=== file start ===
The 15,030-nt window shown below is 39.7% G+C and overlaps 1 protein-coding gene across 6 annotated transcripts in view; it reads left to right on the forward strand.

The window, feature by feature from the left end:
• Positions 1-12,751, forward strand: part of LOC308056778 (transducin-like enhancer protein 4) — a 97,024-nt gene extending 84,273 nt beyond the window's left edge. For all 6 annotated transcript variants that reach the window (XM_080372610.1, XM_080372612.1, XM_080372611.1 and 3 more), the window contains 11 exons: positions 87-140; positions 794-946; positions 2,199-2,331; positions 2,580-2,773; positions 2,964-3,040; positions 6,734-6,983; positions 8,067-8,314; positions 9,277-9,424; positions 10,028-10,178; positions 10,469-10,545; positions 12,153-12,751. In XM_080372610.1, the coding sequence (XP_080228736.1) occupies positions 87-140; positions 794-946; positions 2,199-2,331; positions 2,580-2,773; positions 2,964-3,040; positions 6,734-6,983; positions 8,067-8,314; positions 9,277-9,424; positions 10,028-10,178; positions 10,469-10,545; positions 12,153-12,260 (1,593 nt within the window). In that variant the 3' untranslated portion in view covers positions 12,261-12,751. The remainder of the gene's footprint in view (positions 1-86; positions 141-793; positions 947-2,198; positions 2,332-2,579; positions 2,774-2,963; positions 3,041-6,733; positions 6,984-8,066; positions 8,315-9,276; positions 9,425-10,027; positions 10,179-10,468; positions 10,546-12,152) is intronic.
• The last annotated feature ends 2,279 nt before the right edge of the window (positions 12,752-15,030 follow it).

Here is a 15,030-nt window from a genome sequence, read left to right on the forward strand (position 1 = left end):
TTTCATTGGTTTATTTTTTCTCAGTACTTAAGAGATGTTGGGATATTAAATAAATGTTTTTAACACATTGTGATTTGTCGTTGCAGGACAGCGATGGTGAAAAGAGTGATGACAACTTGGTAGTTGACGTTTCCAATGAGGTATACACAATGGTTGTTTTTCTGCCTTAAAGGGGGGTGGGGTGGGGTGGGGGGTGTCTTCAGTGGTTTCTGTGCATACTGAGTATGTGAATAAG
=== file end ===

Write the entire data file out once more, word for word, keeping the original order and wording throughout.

The 15,030-nt window shown below is 39.7% G+C and overlaps 1 protein-coding gene across 6 annotated transcripts in view; it reads left to right on the forward strand.

The window, feature by feature from the left end:
• Positions 1-12,751, forward strand: part of LOC308056778 (transducin-like enhancer protein 4) — a 97,024-nt gene extending 84,273 nt beyond the window's left edge. For all 6 annotated transcript variants that reach the window (XM_080372610.1, XM_080372612.1, XM_080372611.1 and 3 more), the window contains 11 exons: positions 87-140; positions 794-946; positions 2,199-2,331; positions 2,580-2,773; positions 2,964-3,040; positions 6,734-6,983; positions 8,067-8,314; positions 9,277-9,424; positions 10,028-10,178; positions 10,469-10,545; positions 12,153-12,751. In XM_080372610.1, the coding sequence (XP_080228736.1) occupies positions 87-140; positions 794-946; positions 2,199-2,331; positions 2,580-2,773; positions 2,964-3,040; positions 6,734-6,983; positions 8,067-8,314; positions 9,277-9,424; positions 10,028-10,178; positions 10,469-10,545; positions 12,153-12,260 (1,593 nt within the window). In that variant the 3' untranslated portion in view covers positions 12,261-12,751. The remainder of the gene's footprint in view (positions 1-86; positions 141-793; positions 947-2,198; positions 2,332-2,579; positions 2,774-2,963; positions 3,041-6,733; positions 6,984-8,066; positions 8,315-9,276; positions 9,425-10,027; positions 10,179-10,468; positions 10,546-12,152) is intronic.
• The last annotated feature ends 2,279 nt before the right edge of the window (positions 12,752-15,030 follow it).

Here is a 15,030-nt window from a genome sequence, read left to right on the forward strand (position 1 = left end):
TTTCATTGGTTTATTTTTTCTCAGTACTTAAGAGATGTTGGGATATTAAATAAATGTTTTTAACACATTGTGATTTGTCGTTGCAGGACAGCGATGGTGAAAAGAGTGATGACAACTTGGTAGTTGACGTTTCCAATGAGGTATACACAATGGTTGTTTTTCTGCCTTAAAGGGGGGTGGGGTGGGGTGGGGGGTGTCTTCAGTGGTTTCTGTGCATACTGAGTATGTGAATAAG